What Not to Do in Your Restaurant This Year
Sprinkled throughout this story are suggestions and innovations from restaurant owners and operators, culminating in a presentation of 100 Best Practices to consider for 2017. We thought this list would be a fun and productive way to kick off the New Year, but a list that could be just as important is what not to do. A few to contemplate:
- Don’t wipe down tables or dining areas with smelly chemicals that overpower the senses of guests sitting nearby, or that leave residual odors for the next diners.
- End the obsession with endearments: There is nothing appealing about a server referring to guests as Baby, Honey, Sweetie, Bro, Dude, Bud—need I go on?
- Don’t scrimp on tableware. Flimsy flatware is the bane of the polished-casual dining experience, and casual doesn’t mean cheap.
- Don’t let your restaurant look its age: Refresh paint, replace tired furnishings (especially cushions that have gone flat), and update décor.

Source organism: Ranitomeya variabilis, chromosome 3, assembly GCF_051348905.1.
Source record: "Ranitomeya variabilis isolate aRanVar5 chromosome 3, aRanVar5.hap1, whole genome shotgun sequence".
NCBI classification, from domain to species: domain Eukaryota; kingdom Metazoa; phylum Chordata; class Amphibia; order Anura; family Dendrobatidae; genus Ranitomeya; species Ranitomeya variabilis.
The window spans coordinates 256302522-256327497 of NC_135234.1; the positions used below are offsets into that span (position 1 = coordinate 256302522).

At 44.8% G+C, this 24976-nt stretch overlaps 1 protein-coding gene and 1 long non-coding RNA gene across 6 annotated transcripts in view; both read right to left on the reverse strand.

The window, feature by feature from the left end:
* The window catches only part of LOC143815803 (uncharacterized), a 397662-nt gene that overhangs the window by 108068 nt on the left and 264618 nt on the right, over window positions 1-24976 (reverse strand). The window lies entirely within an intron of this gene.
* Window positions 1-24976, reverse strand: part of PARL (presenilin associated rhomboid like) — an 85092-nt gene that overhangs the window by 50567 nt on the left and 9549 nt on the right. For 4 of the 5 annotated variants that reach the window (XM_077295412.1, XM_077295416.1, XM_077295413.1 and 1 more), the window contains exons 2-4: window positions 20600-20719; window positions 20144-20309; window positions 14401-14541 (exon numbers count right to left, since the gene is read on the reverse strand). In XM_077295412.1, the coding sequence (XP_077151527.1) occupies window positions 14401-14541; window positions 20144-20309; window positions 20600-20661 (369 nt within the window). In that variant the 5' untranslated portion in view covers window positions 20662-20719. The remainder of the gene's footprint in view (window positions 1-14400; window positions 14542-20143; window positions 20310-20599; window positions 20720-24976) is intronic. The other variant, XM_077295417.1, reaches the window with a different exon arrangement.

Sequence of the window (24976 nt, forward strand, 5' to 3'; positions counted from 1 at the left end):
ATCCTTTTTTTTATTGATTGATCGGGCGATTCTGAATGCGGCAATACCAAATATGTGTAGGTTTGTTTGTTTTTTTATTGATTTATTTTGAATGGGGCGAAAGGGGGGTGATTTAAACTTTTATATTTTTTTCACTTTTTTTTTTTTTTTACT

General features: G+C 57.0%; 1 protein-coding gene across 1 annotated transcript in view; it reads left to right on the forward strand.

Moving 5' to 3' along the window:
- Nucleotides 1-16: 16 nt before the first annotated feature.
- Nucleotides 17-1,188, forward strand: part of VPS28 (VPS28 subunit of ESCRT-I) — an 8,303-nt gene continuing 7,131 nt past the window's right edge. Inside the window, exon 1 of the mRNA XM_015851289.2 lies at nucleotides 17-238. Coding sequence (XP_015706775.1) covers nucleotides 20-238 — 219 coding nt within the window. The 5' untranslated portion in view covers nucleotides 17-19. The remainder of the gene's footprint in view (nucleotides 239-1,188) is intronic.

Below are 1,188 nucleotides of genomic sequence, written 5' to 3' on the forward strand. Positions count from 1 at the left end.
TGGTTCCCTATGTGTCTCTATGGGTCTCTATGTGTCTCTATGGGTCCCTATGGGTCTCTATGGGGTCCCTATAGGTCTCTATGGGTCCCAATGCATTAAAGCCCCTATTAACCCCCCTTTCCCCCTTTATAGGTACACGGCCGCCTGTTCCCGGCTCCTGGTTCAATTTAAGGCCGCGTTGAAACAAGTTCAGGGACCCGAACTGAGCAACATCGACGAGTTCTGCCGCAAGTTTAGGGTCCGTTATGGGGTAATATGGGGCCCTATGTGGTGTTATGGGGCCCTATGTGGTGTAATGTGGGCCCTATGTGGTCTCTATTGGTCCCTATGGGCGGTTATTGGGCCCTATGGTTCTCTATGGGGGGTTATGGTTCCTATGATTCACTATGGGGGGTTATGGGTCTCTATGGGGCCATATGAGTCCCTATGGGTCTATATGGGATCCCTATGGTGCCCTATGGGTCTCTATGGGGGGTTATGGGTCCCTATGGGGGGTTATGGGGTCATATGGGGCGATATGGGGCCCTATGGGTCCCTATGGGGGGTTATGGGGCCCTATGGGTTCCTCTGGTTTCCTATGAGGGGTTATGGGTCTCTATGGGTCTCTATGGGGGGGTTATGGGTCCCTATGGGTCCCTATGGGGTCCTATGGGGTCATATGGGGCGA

- Don’t serve a stale menu. Of course those irreplaceable signature dishes keep loyal guests coming back for more, but everyone appreciates seeing something new and exciting. LTOs and chef specials help, but a new menu energizes the dining experience—for cooks and servers as well as for guests.
Here at FSR, we’ve done our own refreshing and updating—starting with the launch of our all-new website: FoodNewsfeed.com. The design has been optimized for all viewing devices and the format has been created to provide a highly personalized user experience.
FoodNewsfeed steps beyond the full-service segment to bring you industry coverage of all aspects of the restaurant space plus commercial, non-commercial, and retail foodservice. You’ll still find all of the content from the pages of FSR magazine as well as headline news from throughout the foodservice industry and an expanding collection of special reports.
Beyond the new website, we’re also bringing additional perspectives to the pages of our print issue, including the introduction of a department on Hybrid Concepts that explores the emergence of the growing category of hybrid business models, which blurs the lines between quick service and fine dining.
In our guest column, we’ll continue to share the insights of industry leaders like The Culinary Institute of America, the ment’or foundation, and other key organizations. However, our back-page column has become a forum where chefs like Manish Mehtrotra, owner of Indian Accent in New York City, will have their say.
As always, I’d love to hear your feedback on anything that strikes your fancy.